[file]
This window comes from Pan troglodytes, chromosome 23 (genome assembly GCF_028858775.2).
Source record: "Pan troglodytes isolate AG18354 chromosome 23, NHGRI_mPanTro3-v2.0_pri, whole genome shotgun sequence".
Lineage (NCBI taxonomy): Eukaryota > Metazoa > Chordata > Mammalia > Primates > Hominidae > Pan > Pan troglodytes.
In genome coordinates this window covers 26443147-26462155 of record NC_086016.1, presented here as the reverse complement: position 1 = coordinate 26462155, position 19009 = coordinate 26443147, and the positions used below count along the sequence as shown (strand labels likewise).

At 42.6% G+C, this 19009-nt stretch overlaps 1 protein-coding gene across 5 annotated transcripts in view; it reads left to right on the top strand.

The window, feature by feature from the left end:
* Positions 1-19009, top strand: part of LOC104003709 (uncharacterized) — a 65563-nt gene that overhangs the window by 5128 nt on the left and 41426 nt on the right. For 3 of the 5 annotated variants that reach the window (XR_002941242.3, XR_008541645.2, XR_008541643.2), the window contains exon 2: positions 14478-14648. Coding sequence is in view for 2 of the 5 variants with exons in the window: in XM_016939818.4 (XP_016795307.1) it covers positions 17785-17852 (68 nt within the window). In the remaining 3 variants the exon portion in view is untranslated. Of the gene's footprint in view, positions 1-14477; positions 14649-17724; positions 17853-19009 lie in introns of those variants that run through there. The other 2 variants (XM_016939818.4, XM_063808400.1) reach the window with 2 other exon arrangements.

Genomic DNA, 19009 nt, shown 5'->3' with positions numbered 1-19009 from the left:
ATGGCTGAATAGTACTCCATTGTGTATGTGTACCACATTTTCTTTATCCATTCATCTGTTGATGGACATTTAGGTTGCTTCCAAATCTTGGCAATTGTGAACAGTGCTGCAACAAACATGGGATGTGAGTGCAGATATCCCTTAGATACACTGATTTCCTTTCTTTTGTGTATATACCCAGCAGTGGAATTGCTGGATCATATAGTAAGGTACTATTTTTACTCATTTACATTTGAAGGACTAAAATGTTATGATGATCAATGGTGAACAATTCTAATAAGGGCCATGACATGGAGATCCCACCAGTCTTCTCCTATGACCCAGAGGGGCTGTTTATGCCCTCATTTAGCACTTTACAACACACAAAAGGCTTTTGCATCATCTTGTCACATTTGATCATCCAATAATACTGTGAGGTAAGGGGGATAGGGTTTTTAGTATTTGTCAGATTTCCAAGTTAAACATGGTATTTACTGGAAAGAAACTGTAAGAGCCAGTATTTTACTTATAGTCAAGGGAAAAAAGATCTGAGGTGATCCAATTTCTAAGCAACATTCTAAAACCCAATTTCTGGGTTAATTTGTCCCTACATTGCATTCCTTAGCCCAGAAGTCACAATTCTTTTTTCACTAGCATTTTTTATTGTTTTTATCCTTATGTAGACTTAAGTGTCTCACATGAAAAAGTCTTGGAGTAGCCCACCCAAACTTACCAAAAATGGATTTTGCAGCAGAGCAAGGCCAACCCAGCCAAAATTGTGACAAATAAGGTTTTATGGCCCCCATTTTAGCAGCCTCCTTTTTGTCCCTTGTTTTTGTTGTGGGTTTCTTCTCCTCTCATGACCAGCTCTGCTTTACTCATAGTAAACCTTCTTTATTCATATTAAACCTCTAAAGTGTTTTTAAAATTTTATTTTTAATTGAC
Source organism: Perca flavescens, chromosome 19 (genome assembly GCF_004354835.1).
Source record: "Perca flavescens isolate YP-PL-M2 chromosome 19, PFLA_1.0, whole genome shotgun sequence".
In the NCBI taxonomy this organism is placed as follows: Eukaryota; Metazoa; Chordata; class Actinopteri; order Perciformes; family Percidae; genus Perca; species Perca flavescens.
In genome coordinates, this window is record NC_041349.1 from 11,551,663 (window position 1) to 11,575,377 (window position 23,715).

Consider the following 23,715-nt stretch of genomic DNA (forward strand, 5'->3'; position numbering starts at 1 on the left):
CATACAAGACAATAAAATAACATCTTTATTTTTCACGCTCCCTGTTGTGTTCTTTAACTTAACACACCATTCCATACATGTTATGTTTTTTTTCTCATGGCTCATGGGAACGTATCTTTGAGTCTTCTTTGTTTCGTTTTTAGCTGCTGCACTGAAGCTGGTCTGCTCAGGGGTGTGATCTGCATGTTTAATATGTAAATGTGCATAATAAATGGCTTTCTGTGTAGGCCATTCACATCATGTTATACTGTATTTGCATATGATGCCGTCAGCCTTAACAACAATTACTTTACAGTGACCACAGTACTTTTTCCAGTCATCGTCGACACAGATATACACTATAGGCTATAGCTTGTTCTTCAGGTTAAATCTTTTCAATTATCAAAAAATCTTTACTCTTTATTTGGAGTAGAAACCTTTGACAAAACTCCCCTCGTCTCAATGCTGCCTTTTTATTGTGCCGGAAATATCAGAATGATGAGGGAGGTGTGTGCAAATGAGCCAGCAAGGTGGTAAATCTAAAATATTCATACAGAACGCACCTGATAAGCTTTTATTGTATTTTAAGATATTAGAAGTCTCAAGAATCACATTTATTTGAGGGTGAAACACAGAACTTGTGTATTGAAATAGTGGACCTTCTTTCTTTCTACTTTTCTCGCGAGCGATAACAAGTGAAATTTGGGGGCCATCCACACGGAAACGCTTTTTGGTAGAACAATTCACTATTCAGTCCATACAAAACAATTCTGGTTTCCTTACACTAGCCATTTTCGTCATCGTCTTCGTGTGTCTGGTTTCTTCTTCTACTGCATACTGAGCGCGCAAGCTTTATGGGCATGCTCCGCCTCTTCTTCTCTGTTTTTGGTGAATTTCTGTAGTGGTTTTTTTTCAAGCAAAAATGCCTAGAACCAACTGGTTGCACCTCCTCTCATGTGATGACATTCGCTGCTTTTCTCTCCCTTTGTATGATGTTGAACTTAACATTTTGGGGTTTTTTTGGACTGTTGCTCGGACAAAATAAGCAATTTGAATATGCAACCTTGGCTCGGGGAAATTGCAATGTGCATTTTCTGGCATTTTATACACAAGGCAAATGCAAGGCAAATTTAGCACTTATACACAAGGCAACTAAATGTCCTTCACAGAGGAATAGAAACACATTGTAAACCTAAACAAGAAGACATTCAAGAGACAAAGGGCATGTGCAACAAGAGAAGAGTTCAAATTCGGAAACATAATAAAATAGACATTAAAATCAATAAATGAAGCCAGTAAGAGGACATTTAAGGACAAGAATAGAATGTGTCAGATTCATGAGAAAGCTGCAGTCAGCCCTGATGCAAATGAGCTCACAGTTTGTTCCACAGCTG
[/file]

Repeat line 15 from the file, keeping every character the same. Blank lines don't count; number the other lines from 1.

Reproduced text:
CATACAAGACAATAAAATAACATCTTTATTTTTCACGCTCCCTGTTGTGTTCTTTAACTTAACACACCATTCCATACATGTTATGTTTTTTTTCTCATGGCTCATGGGAACGTATCTTTGAGTCTTCTTTGTTTCGTTTTTAGCTGCTGCACTGAAGCTGGTCTGCTCAGGGGTGTGATCTGCATGTTTAATATGTAAATGTGCATAATAAATGGCTTTCTGTGTAGGCCATTCACATCATGTTATACTGTATTTGCATATGATGCCGTCAGCCTTAACAACAATTACTTTACAGTGACCACAGTACTTTTTCCAGTCATCGTCGACACAGATATACACTATAGGCTATAGCTTGTTCTTCAGGTTAAATCTTTTCAATTATCAAAAAATCTTTACTCTTTATTTGGAGTAGAAACCTTTGACAAAACTCCCCTCGTCTCAATGCTGCCTTTTTATTGTGCCGGAAATATCAGAATGATGAGGGAGGTGTGTGCAAATGAGCCAGCAAGGTGGTAAATCTAAAATATTCATACAGAACGCACCTGATAAGCTTTTATTGTATTTTAAGATATTAGAAGTCTCAAGAATCACATTTATTTGAGGGTGAAACACAGAACTTGTGTATTGAAATAGTGGACCTTCTTTCTTTCTACTTTTCTCGCGAGCGATAACAAGTGAAATTTGGGGGCCATCCACACGGAAACGCTTTTTGGTAGAACAATTCACTATTCAGTCCATACAAAACAATTCTGGTTTCCTTACACTAGCCATTTTCGTCATCGTCTTCGTGTGTCTGGTTTCTTCTTCTACTGCATACTGAGCGCGCAAGCTTTATGGGCATGCTCCGCCTCTTCTTCTCTGTTTTTGGTGAATTTCTGTAGTGGTTTTTTTTCAAGCAAAAATGCCTAGAACCAACTGGTTGCACCTCCTCTCATGTGATGACATTCGCTGCTTTTCTCTCCCTTTGTATGATGTTGAACTTAACATTTTGGGGTTTTTTTGGACTGTTGCTCGGACAAAATAAGCAATTTGAATATGCAACCTTGGCTCGGGGAAATTGCAATGTGCATTTTCTGGCATTTTATACACAAGGCAAATGCAAGGCAAATTTAGCACTTATACACAAGGCAACTAAATGTCCTTCACAGAGGAATAGAAACACATTGTAAACCTAAACAAGAAGACATTCAAGAGACAAAGGGCATGTGCAACAAGAGAAGAGTTCAAATTCGGAAACATAATAAAATAGACATTAAAATCAATAAATGAAGCCAGTAAGAGGACATTTAAGGACAAGAATAGAATGTGTCAGATTCATGAGAAAGCTGCAGTCAGCCCTGATGCAAATGAGCTCACAGTTTGTTCCACAGCTG